In addition to Kottaras, Oakland would send Smith to Chicago. Smith is a solid slugger right-handed pitching, and an average fielder in either outfield corner, but has only managed three opposite-field home runs in 214 career opposite-field fly balls. It’s possible he just isn’t strong enough to hit it out at all the other way, but if he can, Wrigley Field would draw forth that skill. For the Cubs, this deal would be worthwhile because it would give them two solid three-year assets in return for a prospect to whom they are not much attached, and a pitcher whom they would need to extend in order to have him around when next they will be good. The A’s would get another position player to throw into the hopper that burped up Josh Donaldson, Brandon Moss and Chris Carter in 2012, and a rent-an-ace for a rotation more in need than it seems.
Kottaras and Reddick to Chicago White Sox for Gavin Floyd, Gordon Beckham and Erik Johnson
Floyd would obviously address the same problem Garza would, albeit slightly less prettily. Beckham would be a neat addition, both insurance against the continued failure or Jemile Weeks and a huge upside play, possibly even as a third baseman if Weeks resurrects his tremendous potential.
Johnson was the Sox’s second-round pick in 2011, a big, powerful right-hander with a good slider. He posted a sub-3.00 ERA pitching as high as the Carolina League last season, and should move fairly quickly. He’s not a huge upside guy, but he would add nicely to Oakland’s organizational pitching depth.
Reddick is a better defender and more balanced hitter, very probably, than Smith, which is why the Sox (aiming higher than the Cubs in the near term) would prefer him. He has his flaws, but his power would play nicely in U.S. Cellular Field. Kottaras would allow Chicago to platoon Tyler Flowers, which would be great for them.
Kottaras and Young to New York Yankees for Corban Joseph, Dellin Betances and Tyler Austin
Young has big platoon splits and is just an okay defensive center fielder, but an outfield of Brett Gardner, Young and Curtis Granderson (from left to right) would catch everything. Again, Young has some trouble with righties, but they don’t cripple him, and the Yankees need a lefty-masher in their lineup. Young also has a club option on his contract for 2014, at a fair rate, which would give New York a bridge to their solid outfield prospects.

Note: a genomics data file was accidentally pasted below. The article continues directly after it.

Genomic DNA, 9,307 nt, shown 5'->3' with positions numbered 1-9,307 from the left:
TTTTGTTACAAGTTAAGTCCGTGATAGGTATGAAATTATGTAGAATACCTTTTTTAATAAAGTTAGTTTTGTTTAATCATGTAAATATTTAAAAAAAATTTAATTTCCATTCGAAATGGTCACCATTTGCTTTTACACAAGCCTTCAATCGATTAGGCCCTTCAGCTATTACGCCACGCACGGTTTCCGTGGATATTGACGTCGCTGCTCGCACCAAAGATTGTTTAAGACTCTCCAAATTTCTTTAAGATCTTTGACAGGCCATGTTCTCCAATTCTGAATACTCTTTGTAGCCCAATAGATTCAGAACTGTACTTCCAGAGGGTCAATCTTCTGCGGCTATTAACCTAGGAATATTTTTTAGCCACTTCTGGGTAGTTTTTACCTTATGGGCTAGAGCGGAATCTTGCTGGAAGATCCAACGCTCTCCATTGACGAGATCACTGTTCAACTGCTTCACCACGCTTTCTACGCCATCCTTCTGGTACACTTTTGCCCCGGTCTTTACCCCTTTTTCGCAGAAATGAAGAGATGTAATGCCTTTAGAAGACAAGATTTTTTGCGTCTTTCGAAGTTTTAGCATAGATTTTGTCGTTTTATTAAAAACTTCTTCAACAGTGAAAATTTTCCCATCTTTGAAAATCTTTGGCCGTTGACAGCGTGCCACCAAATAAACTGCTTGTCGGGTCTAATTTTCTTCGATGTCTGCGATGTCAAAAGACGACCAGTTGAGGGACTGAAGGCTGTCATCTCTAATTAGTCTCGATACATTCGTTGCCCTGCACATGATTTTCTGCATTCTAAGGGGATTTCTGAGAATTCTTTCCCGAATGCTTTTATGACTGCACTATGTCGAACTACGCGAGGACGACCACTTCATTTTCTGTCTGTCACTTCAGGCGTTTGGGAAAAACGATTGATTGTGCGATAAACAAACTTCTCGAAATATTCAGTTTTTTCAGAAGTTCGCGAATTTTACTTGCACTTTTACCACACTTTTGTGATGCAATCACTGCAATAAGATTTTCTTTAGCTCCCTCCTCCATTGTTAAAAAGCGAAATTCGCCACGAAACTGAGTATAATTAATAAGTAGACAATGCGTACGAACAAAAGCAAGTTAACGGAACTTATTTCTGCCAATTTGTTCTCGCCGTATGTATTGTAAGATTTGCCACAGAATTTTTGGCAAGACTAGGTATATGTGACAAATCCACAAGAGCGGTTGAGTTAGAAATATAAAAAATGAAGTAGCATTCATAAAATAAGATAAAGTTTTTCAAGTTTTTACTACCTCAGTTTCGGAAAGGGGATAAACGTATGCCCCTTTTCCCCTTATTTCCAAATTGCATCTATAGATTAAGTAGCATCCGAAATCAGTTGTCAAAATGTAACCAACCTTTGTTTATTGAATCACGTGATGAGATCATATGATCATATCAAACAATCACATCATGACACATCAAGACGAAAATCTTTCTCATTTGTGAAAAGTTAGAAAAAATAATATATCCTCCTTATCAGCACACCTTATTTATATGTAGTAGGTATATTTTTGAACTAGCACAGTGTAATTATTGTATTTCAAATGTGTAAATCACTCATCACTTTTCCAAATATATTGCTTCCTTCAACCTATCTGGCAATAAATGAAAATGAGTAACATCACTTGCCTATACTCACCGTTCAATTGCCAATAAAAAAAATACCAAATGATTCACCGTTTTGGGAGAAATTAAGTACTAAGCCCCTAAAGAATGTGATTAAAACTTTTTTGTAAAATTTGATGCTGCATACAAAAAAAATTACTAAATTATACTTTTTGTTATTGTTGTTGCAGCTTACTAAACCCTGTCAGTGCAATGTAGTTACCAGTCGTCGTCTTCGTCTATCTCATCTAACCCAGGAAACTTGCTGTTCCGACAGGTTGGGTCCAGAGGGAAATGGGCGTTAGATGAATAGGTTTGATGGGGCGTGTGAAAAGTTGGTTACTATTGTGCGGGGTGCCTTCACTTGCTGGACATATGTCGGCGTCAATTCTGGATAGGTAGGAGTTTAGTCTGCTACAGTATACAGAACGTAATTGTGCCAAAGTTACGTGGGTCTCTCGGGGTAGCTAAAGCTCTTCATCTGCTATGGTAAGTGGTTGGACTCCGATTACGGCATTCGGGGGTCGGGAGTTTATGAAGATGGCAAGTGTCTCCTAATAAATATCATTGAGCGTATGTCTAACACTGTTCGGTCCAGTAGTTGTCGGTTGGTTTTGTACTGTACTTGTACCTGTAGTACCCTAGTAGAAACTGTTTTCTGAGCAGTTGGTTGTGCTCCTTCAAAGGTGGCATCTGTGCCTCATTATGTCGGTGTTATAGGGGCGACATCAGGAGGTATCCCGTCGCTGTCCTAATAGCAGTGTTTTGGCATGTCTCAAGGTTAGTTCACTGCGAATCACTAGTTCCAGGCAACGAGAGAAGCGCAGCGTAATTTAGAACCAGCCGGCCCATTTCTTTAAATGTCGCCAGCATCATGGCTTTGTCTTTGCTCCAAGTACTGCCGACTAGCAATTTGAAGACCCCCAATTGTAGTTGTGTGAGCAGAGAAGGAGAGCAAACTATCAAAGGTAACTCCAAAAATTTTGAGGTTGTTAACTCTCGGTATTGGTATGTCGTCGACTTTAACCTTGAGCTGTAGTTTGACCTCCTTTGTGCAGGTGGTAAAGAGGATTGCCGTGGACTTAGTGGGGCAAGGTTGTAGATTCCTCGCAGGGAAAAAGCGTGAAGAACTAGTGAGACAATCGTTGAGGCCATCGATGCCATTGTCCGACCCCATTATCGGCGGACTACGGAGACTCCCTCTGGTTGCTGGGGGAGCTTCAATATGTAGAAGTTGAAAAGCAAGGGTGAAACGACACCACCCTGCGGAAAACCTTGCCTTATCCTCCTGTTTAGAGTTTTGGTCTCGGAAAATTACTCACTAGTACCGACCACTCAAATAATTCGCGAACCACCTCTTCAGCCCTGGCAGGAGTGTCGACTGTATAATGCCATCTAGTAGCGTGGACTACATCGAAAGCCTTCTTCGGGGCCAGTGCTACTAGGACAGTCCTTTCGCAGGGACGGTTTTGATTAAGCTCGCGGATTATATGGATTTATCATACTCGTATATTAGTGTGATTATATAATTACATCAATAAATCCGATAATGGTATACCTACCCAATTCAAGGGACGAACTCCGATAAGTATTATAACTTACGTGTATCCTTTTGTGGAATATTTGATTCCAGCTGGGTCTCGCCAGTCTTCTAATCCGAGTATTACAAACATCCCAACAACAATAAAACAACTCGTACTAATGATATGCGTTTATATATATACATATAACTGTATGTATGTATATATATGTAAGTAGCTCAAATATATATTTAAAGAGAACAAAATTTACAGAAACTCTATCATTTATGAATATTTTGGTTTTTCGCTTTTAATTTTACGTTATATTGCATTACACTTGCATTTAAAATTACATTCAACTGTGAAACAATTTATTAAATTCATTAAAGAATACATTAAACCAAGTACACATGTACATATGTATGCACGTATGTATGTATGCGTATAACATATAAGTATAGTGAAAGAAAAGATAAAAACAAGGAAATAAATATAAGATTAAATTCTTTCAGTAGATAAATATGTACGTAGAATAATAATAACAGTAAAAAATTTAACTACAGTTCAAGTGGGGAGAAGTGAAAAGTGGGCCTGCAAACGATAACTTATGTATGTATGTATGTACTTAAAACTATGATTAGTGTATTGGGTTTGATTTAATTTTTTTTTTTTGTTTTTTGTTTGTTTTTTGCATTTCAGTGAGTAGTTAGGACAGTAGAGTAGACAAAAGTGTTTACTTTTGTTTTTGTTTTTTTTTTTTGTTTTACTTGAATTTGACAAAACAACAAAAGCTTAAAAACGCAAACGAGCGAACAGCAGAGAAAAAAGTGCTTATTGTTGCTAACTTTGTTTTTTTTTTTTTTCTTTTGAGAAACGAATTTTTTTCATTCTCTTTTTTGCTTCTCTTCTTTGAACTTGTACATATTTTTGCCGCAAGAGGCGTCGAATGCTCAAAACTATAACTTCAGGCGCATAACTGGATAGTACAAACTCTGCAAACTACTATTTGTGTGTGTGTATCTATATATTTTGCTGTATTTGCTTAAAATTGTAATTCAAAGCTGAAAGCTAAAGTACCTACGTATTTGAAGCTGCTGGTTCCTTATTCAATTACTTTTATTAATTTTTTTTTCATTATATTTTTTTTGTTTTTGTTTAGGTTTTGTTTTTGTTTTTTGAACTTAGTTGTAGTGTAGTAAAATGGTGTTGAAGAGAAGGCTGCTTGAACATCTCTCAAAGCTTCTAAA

Few teams are in more dire straits behind the plate than New York. Kottaras is a full two-win upgrade over one of Francisco Cervelli and Chris Stewart, even if he’s only a win or a win and a half better than a theoretical replacement.
In return for those key additions, New York would send three prospects to Oakland in this deal. Joseph is my personal favorite, a second baseman (and not an overwhelmingly physical guy) who bats left-handed, but can really hit. He split 2012 between Double- and Triple-A, batting .276/.375/.465 with 15 home runs, 68 walks and 70 strikeouts in 488 plate appearances. He could easily be better over the next several years than Beckham, or maybe even Jemile Weeks. He’ll certainly be cheaper.
Betances was once a top-tier pitching prospect. Then he was a wreck. Now he seems to be somewhere in between. He might only ever be a reliever, but he had an encouraging showing in the Arizona Fall League in 2012. He has upside, but the Yankees aren’t in an especially good position to bet on it, so Oakland should move to capture it.
Austin is a more legitimate prospect than Betances or Joseph, at least right now. He’s an athletic and solid outfielder, a year or more from readiness but potentially a first-division starter. New York probably wouldn’t want to give him up, but they’d certainly do so before letting go of Mason Williams or Slade Heathcott.
Logjams are good things when you’re a good team, and Oakland is a good team. Lost in the sound and fury over the Angels’ big splashes and the Rangers’ frustrations this winter has been the fact that neither is defending the AL West title. The A’s are, and they have a chance to leverage some excess talent into things they need. They should pounce.Next post: No One Wants Michael Bourn: Why the steal of the winter will go against type